At first glance, the way the Apache mod_rewrite module handles query strings can be a little intimidating. mod_rewrite works by sitting on your server in a file called htaccess, and “catching” requests for URL‘s. It then checks these URL request against a series of rules and conditions you have set. If the request meets any of the rules and conditions, it applies then necessary changes to the URL, then reprocesses the request with the changes you have directed. Read more – ‘Apache RewriteRule and query strings’.
The Semantic Web is a web of data. There is lots of data we all use every day, and most of it is not part of the web. I can see my bank statements on the web, and my photographs, and I can see my appointments in a calendar. But can I see my photos in a calendar to see what I was doing when I took them and on a map so I know where I took them? Can I see bank statement lines in a calendar? The answer, right now, is no. Read more – ‘An Introduction to the Semantic Web’.
Carpe diem on any duplicate content worries: Google, Yahoo and Microsoft now support a format that allows you to publicly specify your preferred version of a URL. If your site has identical or vastly similar content that’s accessible through multiple URLs, this format provides you with more control over the URL returned in search results. It also helps to make sure that properties such as link popularity are consolidated to your preferred version. Read more – ‘Canonical URLs – What Are They All About?’.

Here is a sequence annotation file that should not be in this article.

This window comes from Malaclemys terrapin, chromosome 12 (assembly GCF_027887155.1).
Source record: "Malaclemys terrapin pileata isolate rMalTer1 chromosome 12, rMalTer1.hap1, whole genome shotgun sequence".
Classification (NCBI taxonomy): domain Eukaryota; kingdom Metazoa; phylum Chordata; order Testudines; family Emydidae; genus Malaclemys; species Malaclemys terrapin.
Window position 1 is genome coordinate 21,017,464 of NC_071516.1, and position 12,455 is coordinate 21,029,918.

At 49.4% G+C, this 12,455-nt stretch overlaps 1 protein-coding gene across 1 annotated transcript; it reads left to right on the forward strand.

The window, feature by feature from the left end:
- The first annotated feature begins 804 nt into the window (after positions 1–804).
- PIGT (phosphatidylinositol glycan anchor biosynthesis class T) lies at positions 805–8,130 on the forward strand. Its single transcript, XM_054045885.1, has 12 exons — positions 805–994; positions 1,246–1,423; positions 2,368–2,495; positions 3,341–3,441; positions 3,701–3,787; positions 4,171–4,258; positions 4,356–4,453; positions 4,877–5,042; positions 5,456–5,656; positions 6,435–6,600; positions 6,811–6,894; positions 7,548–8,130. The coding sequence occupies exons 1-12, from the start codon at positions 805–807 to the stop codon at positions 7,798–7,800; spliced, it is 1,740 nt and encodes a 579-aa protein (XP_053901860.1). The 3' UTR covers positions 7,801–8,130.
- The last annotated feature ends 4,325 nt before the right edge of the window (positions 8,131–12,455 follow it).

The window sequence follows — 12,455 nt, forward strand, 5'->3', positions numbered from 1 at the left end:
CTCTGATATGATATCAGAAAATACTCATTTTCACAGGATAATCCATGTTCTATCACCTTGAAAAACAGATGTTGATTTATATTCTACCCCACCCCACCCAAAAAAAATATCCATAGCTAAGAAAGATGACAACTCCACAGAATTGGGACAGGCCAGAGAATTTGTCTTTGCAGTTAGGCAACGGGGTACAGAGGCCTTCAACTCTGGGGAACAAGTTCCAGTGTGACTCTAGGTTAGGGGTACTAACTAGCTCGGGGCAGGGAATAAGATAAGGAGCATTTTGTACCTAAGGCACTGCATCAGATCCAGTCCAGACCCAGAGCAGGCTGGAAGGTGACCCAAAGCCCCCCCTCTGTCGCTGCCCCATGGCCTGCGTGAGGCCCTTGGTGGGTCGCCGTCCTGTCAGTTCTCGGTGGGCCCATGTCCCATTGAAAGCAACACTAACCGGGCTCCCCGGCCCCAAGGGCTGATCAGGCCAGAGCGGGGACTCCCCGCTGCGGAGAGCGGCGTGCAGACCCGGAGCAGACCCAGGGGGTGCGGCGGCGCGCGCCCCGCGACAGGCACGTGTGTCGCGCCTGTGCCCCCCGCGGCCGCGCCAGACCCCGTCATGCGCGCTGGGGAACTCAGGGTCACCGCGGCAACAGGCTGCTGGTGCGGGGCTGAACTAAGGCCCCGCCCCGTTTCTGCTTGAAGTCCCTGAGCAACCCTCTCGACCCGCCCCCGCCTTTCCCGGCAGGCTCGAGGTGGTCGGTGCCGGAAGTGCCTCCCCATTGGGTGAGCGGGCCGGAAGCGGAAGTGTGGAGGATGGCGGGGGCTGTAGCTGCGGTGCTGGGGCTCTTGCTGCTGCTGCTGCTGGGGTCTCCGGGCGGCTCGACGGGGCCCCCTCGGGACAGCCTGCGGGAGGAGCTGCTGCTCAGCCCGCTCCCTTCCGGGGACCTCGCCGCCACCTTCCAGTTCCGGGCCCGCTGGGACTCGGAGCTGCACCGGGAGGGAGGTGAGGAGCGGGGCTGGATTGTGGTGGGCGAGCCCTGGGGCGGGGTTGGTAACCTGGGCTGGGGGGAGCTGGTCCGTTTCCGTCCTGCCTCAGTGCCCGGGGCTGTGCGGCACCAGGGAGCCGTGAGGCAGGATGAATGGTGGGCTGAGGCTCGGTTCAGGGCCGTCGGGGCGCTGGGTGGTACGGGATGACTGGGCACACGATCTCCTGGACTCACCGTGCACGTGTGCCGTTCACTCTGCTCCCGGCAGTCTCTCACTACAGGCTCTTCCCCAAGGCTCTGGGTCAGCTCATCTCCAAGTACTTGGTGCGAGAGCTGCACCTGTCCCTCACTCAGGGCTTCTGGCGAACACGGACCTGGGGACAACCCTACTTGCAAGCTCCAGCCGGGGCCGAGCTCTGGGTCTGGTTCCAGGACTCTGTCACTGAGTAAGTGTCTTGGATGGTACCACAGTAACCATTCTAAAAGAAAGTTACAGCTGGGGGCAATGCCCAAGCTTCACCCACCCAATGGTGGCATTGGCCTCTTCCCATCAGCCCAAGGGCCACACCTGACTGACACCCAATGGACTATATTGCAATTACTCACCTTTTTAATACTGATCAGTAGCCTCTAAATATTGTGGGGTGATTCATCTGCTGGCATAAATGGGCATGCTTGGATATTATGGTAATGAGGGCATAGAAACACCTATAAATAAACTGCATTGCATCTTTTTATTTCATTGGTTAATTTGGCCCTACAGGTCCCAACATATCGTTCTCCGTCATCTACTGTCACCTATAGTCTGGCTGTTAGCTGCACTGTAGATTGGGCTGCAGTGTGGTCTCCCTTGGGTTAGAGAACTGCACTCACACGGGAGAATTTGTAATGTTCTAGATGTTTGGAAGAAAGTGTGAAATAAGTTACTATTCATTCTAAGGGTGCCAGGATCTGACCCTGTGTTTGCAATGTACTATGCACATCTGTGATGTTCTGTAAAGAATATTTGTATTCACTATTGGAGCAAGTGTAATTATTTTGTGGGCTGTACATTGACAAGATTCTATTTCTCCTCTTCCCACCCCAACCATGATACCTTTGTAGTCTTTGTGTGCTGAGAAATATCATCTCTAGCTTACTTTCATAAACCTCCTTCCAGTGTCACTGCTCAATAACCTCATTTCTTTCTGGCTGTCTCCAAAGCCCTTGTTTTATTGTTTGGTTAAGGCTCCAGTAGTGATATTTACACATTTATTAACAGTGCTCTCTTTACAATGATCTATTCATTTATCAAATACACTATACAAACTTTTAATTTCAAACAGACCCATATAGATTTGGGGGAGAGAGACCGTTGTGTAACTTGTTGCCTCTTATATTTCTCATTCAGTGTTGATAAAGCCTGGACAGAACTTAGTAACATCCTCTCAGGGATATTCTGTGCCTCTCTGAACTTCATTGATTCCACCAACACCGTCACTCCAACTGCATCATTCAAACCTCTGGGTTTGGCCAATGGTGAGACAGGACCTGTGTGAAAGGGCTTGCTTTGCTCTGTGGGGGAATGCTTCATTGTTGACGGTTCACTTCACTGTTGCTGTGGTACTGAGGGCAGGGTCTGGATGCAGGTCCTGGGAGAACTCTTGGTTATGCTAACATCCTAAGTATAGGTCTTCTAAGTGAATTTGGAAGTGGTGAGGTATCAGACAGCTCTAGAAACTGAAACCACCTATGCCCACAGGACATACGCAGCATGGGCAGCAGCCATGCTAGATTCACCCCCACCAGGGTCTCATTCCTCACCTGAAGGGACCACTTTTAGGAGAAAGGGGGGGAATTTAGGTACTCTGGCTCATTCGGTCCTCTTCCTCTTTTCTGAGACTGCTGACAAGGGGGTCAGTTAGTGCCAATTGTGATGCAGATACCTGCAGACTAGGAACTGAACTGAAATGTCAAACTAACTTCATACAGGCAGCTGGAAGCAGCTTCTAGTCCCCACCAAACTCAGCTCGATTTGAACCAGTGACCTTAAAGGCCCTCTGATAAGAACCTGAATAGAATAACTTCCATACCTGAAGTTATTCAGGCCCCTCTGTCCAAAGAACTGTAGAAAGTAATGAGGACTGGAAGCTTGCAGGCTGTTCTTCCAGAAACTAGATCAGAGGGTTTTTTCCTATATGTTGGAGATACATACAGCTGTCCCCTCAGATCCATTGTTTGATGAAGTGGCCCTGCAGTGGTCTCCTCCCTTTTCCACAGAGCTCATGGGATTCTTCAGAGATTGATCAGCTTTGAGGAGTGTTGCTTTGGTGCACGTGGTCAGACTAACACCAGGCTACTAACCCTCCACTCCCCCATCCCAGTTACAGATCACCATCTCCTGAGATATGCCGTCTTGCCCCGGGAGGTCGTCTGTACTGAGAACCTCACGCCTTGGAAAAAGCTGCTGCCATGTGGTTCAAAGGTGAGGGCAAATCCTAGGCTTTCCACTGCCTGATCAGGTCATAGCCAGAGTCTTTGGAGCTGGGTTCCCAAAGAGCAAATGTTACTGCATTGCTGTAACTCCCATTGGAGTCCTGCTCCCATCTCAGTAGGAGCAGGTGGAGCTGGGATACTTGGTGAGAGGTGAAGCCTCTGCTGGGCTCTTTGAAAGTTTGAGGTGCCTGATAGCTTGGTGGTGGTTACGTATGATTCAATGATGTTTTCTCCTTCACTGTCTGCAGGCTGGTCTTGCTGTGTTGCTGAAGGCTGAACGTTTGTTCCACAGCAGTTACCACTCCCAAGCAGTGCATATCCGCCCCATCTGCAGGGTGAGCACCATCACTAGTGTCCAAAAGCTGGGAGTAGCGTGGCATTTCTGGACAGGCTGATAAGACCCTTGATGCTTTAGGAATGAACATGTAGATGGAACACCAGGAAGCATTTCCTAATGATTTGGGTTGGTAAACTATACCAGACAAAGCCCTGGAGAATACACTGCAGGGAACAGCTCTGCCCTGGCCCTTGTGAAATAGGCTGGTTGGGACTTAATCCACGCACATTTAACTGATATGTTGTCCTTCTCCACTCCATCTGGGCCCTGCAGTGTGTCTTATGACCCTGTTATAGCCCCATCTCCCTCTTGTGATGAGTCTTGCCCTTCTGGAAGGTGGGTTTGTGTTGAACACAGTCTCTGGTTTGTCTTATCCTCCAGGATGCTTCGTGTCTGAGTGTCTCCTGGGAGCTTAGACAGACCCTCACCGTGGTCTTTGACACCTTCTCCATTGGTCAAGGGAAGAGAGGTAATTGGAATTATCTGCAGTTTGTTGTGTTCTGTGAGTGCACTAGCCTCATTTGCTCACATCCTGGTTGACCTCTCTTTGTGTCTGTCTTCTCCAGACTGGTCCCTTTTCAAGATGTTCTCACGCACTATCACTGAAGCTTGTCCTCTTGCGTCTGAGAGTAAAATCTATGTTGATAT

An increasingly popular technique among websites and in particular, blogs, is the idea of making URLs search engine friendly, or safe, on the premise that doing so will help search engine optimisation. By removing the obscure query string element of a URL and replacing it with keyword rich alternatives, not only makes it more readable for a human being, but also the venerable robots that allow our page content to be found in the first place. Read more – ‘Enabling Search Engine Safe URLs with Apache and htaccess’.
Over the past few weeks, subversive elements in the international arena have decided that attacking websites is a fun thing to do! The online world has become the new battle ground between nations vying to de-stabilise rivals. This may seem all very Jack Bauer, but we are increasingly seening ‘SQL injection attacks’ eminating from countries such as Russia, China and North Korea. Of course, that doesn’t mean our countries aren’t doing the same in return, but we only see the results from foreign-based attacks. Read more – ‘What is a SQL Injection Attack’.